– Nicole | Community Manager

      Reply
  15. Mary Care

    Good day!
    I am Mary Care Catubay, a guidance advocate of Jose Rizal Memorial State University in Dapitan City Philippines. I would like to ask permission to use the Brief Resilient Coping Scale (BRCS). This will be disseminated to our students as part of our intake interview for the incoming school year 2020-2021 in the Guidance Office. Hoping for a positive response regarding this matter.
    Thank you and God bless.
    Respectfully yours,
    Mary Care R. Catubay, RPm
    Guidance Advocate

    Reply
    • Nicole Celestine

      Hi Mary,
      The scale is freely available to download and use. You can find the items and all the information about its validation in the paper at this link.
      – Nicole | Community Manager

      Reply
  16. Cinu

    Superb….. very much helpful…tnx

    Reply
  17. Shabnam

    Mam, may I use brief coping residence scale and coping self efficiency scale in my research on covid

    Reply
    • Nicole Celestine

      Hi Shabnam,
      Of course! Just ensure that you cite the original authors in any published research. 🙂 Best of luck with your project.
      – Nicole | Community Manager

      Reply
  18. Qyla

    Hi. Can i have a the COPE inventory? due to link cannot be open and shows error.
    Thank you.

    Reply
    • Nicole Celestine

      Hi Qyla,
      I believe this link has been fixed. You can find the inventory here.
      – Nicole | Community Manager

      Reply
  19. Oka Ivan

    Hi Elaine,
    The link for the Dyadic Coping Inventory does not seem to be working. When the link was opened, it show The Proactive Coping Inventory’s file.
    Thankyou

    Reply
    • Annelé Venter

      Hi Oka
      Thank you for bringing this to our attention. Please try again, it should take you to the correct document now.

      Reply
  20. Karthikeyan D

    This is karthik M.phil Clinical Social Work Student from Chennai, now I plan to do my research in Nephrology domain. my topic is “A Mediating Effect Of Coping Skills Between Personality Traits And Health Related Quality Of Life Of Patients Of Chronic Kidney Disease” please help me which one the COPE scale would be much relevant for my topic.

    Reply
  21. chien yin

    hi, can i have the Carver Brief COPE in pdf form? i need it for my research

    Reply
  22. i wayan suardana

    hi friend i’m wayan from Bali indonesia, need some help to looking for the true of PFC dan EFC. would you like to help me.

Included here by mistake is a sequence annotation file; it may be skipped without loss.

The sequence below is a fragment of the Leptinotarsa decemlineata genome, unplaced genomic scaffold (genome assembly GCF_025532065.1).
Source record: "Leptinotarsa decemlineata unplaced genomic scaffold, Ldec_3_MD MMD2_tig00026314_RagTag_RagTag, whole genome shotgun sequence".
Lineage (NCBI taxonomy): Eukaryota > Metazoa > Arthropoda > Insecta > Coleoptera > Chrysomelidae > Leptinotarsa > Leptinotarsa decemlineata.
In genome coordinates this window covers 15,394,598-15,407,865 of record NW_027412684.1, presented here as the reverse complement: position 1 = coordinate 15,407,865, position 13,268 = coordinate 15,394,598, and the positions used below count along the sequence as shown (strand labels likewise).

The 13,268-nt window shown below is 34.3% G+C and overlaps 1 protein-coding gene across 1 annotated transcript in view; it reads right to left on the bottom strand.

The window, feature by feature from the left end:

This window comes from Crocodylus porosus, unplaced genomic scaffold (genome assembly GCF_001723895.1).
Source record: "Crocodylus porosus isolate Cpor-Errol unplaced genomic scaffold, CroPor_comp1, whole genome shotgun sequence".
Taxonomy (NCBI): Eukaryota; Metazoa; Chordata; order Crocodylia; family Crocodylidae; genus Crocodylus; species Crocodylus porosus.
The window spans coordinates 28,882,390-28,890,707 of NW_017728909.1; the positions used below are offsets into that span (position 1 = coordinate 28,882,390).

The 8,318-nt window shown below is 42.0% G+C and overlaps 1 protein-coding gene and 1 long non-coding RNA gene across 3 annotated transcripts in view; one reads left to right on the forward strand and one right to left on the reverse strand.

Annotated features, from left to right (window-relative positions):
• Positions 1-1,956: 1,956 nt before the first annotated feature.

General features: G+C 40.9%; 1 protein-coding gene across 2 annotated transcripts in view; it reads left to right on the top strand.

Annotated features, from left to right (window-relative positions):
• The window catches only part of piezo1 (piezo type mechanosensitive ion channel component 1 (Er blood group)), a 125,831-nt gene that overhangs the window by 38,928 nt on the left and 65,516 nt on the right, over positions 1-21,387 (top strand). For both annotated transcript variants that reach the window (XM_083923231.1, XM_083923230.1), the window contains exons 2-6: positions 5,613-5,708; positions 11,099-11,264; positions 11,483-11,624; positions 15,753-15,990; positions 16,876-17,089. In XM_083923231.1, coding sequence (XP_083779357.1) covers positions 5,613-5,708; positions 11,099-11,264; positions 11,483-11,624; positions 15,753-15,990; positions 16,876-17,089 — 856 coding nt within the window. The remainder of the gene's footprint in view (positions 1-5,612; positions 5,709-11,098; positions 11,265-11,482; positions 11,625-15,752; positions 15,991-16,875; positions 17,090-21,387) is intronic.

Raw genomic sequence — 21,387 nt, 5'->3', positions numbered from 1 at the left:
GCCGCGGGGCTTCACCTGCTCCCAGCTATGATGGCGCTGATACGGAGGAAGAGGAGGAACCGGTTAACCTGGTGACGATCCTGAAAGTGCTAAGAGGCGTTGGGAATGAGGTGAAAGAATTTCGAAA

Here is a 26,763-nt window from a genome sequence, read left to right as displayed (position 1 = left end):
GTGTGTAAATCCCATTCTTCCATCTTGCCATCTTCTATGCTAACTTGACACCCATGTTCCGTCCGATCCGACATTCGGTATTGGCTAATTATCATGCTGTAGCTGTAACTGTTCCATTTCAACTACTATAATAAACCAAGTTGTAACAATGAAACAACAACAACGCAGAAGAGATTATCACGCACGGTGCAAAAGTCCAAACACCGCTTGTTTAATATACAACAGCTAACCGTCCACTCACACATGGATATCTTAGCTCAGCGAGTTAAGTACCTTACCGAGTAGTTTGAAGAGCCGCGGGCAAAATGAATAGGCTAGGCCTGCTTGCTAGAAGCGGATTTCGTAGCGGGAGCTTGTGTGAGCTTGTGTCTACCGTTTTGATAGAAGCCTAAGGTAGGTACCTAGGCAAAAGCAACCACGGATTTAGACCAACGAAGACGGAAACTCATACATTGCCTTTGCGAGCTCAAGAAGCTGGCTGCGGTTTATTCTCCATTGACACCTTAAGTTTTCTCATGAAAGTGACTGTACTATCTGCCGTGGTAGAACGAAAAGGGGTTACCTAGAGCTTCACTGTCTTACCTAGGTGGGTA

Reply
    • i wayan suardana

      i mean true quisitionaire of PFcC and EFC
      thanks

      Reply
    • Annelé Venter

      Hi Wayan
      Could you perhaps elaborate so I can see how to assist?
      Thanks

      Reply
  23. Jolene Mui

    Hi, I have problem to open the link `Brief Resilient Coping Scale`. For your kind help please.

    Reply
    • Annelé Venter

      Hi Jolene,
      I have just clicked the link and all seems to be working fine – can you try again and let me know what exactly happens on your side?
      Thanks!

      Reply
  24. Juvaria Akbar

    Hi Elaine Mead
    i am facing problem in opening “Brief Cope Inventory”
    kindly send me full Inventory with its scoring instru tions.
    I will be gratefull to you.

    Reply
  25. Sushma Prasad

    Plz give me instructions how I can use Carver’s cope inventory in research and do interpretation plz reply in my email address thank you

    Reply
  26. Debbie McJimsey

    The link for the Dyadic Coping Inventory does not seem to be working.

    Reply
    • Elaine Mead

      Hi Debbie,
      I have just clicked the link and all seems to be working fine – can you try again and let me know if it still doesn’t work for you?
      Thanks!

      Reply
      • Fatehhh

        hye. i have problem to open link the Carver Brief COPE Inventory (+PDF). could you please recheck for me.
        thank you so much!

        Reply
  27. Christine

    I practice as a social emotional wellbeing counsellor within a Aboriginal Medical Centre . I am a Australian Aboriginal mature age woman who loves to learn.

    Reply
    • Elaine Mead

      Hi Christine,
      Thanks for your comments and being a part of our community – it’s great to have you hear! Sounds like you have an exceptionally rewarding role.
      Kind regards,
      Elaine

      Reply
  28. Kevin Scott

    A terrific article that provides insights and, for me at least, a clearer understanding of coping and the ways to provide support and assistance, along with the tools that enable that to happen.

    Reply
    • Elaine Mead

      Hi Kevin,
      Thanks so much for your positive feedback – so pleased the article resonated with you and benefitted your personal knowledge!
      Thanks again for contributing to the community.
      kind regards,
      Elaine

      Reply